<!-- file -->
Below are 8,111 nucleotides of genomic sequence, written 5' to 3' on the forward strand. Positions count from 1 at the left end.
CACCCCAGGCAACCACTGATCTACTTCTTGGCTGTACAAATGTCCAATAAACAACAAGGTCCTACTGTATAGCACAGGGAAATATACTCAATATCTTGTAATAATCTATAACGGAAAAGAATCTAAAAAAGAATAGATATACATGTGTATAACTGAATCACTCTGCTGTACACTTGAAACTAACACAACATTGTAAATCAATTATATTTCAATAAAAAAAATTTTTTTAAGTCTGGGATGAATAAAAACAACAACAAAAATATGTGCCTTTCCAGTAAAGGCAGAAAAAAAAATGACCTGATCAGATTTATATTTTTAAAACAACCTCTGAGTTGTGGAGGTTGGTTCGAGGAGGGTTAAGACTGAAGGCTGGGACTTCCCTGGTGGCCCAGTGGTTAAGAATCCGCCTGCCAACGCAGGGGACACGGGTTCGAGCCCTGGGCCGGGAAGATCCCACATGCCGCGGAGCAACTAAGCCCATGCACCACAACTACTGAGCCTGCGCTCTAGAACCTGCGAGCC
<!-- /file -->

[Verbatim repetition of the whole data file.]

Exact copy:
Below are 8,111 nucleotides of genomic sequence, written 5' to 3' on the forward strand. Positions count from 1 at the left end.
CACCCCAGGCAACCACTGATCTACTTCTTGGCTGTACAAATGTCCAATAAACAACAAGGTCCTACTGTATAGCACAGGGAAATATACTCAATATCTTGTAATAATCTATAACGGAAAAGAATCTAAAAAAGAATAGATATACATGTGTATAACTGAATCACTCTGCTGTACACTTGAAACTAACACAACATTGTAAATCAATTATATTTCAATAAAAAAAATTTTTTTAAGTCTGGGATGAATAAAAACAACAACAAAAATATGTGCCTTTCCAGTAAAGGCAGAAAAAAAAATGACCTGATCAGATTTATATTTTTAAAACAACCTCTGAGTTGTGGAGGTTGGTTCGAGGAGGGTTAAGACTGAAGGCTGGGACTTCCCTGGTGGCCCAGTGGTTAAGAATCCGCCTGCCAACGCAGGGGACACGGGTTCGAGCCCTGGGCCGGGAAGATCCCACATGCCGCGGAGCAACTAAGCCCATGCACCACAACTACTGAGCCTGCGCTCTAGAACCTGCGAGCC